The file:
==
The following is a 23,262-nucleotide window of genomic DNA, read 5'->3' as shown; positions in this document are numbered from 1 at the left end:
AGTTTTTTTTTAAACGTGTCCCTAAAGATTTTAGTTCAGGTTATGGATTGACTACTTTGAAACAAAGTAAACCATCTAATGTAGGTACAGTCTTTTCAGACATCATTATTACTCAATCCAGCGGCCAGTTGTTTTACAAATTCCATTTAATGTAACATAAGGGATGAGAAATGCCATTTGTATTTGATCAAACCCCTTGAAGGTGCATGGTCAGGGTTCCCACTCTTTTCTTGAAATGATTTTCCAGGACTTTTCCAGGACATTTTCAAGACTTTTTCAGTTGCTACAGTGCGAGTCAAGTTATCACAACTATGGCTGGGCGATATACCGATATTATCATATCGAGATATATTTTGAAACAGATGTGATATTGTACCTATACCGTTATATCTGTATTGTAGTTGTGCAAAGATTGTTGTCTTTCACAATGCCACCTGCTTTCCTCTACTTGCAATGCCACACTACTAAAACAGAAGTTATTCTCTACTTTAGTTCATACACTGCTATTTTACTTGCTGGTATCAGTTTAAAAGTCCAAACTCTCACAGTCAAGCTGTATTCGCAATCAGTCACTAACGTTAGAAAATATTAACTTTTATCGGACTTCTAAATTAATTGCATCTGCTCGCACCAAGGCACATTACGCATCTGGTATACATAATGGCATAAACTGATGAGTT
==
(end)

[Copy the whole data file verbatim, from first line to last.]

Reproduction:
The following is a 23,262-nucleotide window of genomic DNA, read 5'->3' as shown; positions in this document are numbered from 1 at the left end:
AGTTTTTTTTTAAACGTGTCCCTAAAGATTTTAGTTCAGGTTATGGATTGACTACTTTGAAACAAAGTAAACCATCTAATGTAGGTACAGTCTTTTCAGACATCATTATTACTCAATCCAGCGGCCAGTTGTTTTACAAATTCCATTTAATGTAACATAAGGGATGAGAAATGCCATTTGTATTTGATCAAACCCCTTGAAGGTGCATGGTCAGGGTTCCCACTCTTTTCTTGAAATGATTTTCCAGGACTTTTCCAGGACATTTTCAAGACTTTTTCAGTTGCTACAGTGCGAGTCAAGTTATCACAACTATGGCTGGGCGATATACCGATATTATCATATCGAGATATATTTTGAAACAGATGTGATATTGTACCTATACCGTTATATCTGTATTGTAGTTGTGCAAAGATTGTTGTCTTTCACAATGCCACCTGCTTTCCTCTACTTGCAATGCCACACTACTAAAACAGAAGTTATTCTCTACTTTAGTTCATACACTGCTATTTTACTTGCTGGTATCAGTTTAAAAGTCCAAACTCTCACAGTCAAGCTGTATTCGCAATCAGTCACTAACGTTAGAAAATATTAACTTTTATCGGACTTCTAAATTAATTGCATCTGCTCGCACCAAGGCACATTACGCATCTGGTATACATAATGGCATAAACTGATGAGTT